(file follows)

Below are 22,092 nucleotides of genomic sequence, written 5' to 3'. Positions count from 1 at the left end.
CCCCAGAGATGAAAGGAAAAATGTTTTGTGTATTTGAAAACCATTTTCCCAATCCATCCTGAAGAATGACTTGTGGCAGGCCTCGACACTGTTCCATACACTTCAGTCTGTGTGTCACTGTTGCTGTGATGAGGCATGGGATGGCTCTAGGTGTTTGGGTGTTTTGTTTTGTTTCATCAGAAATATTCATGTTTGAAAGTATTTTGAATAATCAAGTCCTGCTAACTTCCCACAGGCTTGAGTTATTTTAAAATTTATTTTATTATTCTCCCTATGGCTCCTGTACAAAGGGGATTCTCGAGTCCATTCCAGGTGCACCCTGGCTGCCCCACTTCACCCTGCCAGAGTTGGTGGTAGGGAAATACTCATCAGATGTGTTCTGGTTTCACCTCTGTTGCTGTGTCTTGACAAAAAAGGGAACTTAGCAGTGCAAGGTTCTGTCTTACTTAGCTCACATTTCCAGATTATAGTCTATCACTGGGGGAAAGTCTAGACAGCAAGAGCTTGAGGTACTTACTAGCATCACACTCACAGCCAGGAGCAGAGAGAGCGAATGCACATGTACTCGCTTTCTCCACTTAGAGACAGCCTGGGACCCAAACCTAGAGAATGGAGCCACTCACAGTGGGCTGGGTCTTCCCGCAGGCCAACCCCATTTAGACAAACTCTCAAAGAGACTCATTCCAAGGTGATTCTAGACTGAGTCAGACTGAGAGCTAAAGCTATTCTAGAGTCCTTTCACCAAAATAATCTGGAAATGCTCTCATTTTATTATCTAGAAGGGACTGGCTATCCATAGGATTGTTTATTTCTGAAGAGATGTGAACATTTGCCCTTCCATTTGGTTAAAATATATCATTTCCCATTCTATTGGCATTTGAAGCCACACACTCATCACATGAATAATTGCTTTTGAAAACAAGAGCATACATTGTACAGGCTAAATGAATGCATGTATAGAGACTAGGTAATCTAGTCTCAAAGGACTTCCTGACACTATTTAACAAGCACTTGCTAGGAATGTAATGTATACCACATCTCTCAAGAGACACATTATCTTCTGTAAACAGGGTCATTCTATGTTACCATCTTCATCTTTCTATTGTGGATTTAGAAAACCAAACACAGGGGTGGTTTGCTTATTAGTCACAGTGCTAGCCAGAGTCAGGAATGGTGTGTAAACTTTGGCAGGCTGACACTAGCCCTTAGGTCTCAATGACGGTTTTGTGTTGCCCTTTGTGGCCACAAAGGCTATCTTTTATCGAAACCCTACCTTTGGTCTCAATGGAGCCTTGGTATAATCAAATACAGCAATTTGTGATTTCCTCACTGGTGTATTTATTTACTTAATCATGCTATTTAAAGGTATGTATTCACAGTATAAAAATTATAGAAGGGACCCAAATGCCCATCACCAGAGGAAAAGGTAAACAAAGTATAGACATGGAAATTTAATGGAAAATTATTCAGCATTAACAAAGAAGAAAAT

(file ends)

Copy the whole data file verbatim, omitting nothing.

Below are 22,092 nucleotides of genomic sequence, written 5' to 3'. Positions count from 1 at the left end.
CCCCAGAGATGAAAGGAAAAATGTTTTGTGTATTTGAAAACCATTTTCCCAATCCATCCTGAAGAATGACTTGTGGCAGGCCTCGACACTGTTCCATACACTTCAGTCTGTGTGTCACTGTTGCTGTGATGAGGCATGGGATGGCTCTAGGTGTTTGGGTGTTTTGTTTTGTTTCATCAGAAATATTCATGTTTGAAAGTATTTTGAATAATCAAGTCCTGCTAACTTCCCACAGGCTTGAGTTATTTTAAAATTTATTTTATTATTCTCCCTATGGCTCCTGTACAAAGGGGATTCTCGAGTCCATTCCAGGTGCACCCTGGCTGCCCCACTTCACCCTGCCAGAGTTGGTGGTAGGGAAATACTCATCAGATGTGTTCTGGTTTCACCTCTGTTGCTGTGTCTTGACAAAAAAGGGAACTTAGCAGTGCAAGGTTCTGTCTTACTTAGCTCACATTTCCAGATTATAGTCTATCACTGGGGGAAAGTCTAGACAGCAAGAGCTTGAGGTACTTACTAGCATCACACTCACAGCCAGGAGCAGAGAGAGCGAATGCACATGTACTCGCTTTCTCCACTTAGAGACAGCCTGGGACCCAAACCTAGAGAATGGAGCCACTCACAGTGGGCTGGGTCTTCCCGCAGGCCAACCCCATTTAGACAAACTCTCAAAGAGACTCATTCCAAGGTGATTCTAGACTGAGTCAGACTGAGAGCTAAAGCTATTCTAGAGTCCTTTCACCAAAATAATCTGGAAATGCTCTCATTTTATTATCTAGAAGGGACTGGCTATCCATAGGATTGTTTATTTCTGAAGAGATGTGAACATTTGCCCTTCCATTTGGTTAAAATATATCATTTCCCATTCTATTGGCATTTGAAGCCACACACTCATCACATGAATAATTGCTTTTGAAAACAAGAGCATACATTGTACAGGCTAAATGAATGCATGTATAGAGACTAGGTAATCTAGTCTCAAAGGACTTCCTGACACTATTTAACAAGCACTTGCTAGGAATGTAATGTATACCACATCTCTCAAGAGACACATTATCTTCTGTAAACAGGGTCATTCTATGTTACCATCTTCATCTTTCTATTGTGGATTTAGAAAACCAAACACAGGGGTGGTTTGCTTATTAGTCACAGTGCTAGCCAGAGTCAGGAATGGTGTGTAAACTTTGGCAGGCTGACACTAGCCCTTAGGTCTCAATGACGGTTTTGTGTTGCCCTTTGTGGCCACAAAGGCTATCTTTTATCGAAACCCTACCTTTGGTCTCAATGGAGCCTTGGTATAATCAAATACAGCAATTTGTGATTTCCTCACTGGTGTATTTATTTACTTAATCATGCTATTTAAAGGTATGTATTCACAGTATAAAAATTATAGAAGGGACCCAAATGCCCATCACCAGAGGAAAAGGTAAACAAAGTATAGACATGGAAATTTAATGGAAAATTATTCAGCATTAACAAAGAAGAAAAT